Oh, and our weekly Ringwood Farmers’ Market starts again this weekend! So much to look forward to . . . fresh vegetables, organic fruits, and quality meats and eggs that only traveled a few miles to get here. Can’t get better than that.

They call me “Tater Soup”

Potage Parmentier

I found myself at home mid-week trying to sleep off a sinus infection, but got bored with all of that lying about after a while. (This development is disturbing to me, since I used to be quite happy lazing the day away, watching trashy TV and napping. When did I turn into my dad, needing a project to keep me happy and productive?!) So I did what I always do; I escaped to the kitchen. Still groggy and hungover-ish from Nyquil, I wasn’t up for a full-blown meal, but a simple soup was something I could handle and Potage Parmentier fit the bill perfectly. It’s the easiest thing in the world to make and any additions to the potato and leek base amount to a “why not?” soup.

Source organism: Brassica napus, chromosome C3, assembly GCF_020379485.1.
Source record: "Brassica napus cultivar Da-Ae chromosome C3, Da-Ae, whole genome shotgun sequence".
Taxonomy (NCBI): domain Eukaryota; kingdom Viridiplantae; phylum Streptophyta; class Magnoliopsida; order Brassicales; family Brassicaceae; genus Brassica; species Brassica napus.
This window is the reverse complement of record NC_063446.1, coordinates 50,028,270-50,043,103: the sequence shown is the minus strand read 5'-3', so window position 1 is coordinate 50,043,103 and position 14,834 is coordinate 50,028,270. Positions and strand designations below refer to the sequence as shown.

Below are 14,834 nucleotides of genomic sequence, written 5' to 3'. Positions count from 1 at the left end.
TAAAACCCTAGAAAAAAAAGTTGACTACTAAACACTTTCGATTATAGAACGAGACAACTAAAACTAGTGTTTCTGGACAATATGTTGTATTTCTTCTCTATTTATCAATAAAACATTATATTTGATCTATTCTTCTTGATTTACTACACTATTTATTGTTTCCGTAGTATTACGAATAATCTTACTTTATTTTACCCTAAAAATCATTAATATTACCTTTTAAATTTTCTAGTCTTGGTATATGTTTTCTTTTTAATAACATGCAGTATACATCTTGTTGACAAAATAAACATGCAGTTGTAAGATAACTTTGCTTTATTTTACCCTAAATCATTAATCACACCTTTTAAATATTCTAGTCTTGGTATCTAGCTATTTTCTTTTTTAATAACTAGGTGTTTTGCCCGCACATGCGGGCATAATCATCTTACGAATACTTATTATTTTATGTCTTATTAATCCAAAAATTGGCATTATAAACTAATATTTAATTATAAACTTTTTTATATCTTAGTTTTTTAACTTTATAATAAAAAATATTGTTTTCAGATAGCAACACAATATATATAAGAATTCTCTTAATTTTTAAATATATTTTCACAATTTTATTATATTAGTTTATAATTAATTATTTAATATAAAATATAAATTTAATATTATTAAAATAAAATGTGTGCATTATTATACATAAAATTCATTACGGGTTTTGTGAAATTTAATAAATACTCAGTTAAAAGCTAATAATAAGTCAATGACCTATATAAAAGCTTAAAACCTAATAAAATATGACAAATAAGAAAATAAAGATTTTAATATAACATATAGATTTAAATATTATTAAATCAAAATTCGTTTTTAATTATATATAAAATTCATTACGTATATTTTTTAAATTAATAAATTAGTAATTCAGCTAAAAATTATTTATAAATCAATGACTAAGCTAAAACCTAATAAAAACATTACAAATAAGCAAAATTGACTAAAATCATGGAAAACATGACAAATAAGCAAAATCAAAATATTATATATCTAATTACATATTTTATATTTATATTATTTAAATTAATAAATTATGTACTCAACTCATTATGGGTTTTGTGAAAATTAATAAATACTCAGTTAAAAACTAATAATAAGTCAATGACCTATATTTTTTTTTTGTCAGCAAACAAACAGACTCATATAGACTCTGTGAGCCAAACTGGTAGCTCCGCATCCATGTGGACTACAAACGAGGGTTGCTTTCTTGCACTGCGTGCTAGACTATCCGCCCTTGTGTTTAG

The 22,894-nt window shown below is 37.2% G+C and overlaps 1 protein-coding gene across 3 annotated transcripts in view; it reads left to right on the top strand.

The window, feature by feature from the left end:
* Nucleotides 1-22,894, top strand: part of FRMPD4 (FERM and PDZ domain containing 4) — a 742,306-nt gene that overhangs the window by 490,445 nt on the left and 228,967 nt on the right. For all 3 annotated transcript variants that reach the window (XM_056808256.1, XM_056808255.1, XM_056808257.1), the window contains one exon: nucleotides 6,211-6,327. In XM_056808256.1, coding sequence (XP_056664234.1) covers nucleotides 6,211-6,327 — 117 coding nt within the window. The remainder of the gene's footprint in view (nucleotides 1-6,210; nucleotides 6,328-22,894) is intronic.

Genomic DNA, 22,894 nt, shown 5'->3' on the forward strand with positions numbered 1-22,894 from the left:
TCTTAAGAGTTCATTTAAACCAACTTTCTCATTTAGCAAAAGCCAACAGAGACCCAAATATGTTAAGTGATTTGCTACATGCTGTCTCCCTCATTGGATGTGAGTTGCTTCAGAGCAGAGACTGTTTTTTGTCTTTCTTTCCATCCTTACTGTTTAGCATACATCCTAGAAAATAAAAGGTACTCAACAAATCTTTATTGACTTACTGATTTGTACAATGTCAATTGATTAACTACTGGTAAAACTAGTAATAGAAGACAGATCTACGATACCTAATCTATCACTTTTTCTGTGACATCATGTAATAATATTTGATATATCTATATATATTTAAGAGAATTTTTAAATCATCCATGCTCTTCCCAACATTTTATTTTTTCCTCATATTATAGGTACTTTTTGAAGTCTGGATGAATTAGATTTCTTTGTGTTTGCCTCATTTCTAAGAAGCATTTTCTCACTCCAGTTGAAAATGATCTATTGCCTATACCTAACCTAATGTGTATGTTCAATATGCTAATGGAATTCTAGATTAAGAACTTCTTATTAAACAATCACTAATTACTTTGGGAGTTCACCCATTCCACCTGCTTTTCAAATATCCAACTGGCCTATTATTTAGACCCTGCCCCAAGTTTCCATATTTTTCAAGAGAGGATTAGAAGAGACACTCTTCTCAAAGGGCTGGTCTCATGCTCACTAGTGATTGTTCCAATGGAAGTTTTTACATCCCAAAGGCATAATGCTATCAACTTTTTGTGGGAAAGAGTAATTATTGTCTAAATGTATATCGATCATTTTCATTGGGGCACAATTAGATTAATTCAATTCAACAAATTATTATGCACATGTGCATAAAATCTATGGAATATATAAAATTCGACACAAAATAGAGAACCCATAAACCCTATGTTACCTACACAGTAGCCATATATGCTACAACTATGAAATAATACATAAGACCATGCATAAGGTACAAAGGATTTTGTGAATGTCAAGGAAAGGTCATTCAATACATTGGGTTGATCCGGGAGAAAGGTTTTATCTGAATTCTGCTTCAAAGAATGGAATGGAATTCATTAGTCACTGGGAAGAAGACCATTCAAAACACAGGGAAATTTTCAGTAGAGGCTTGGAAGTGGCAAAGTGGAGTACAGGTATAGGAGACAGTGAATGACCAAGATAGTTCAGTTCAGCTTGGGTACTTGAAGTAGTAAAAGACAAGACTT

Should I add celery root? Why not?
How about some apple? Why not?
Maybe a whole head of roasted garlic? Hell, yeah! I mean…why not?

potato & leek soup with celery root, apple & roasted garlic

The soup left me with a small batch of potato and apple peels, which I hated to see go to waste, so I munched on the apple peels while the soup simmered, and turned the potato peels into a nutrient-filled version of fries…simply stir fried in a little bit of olive oil until golden brown, then tossed with salt & pepper.

Waste not, want not.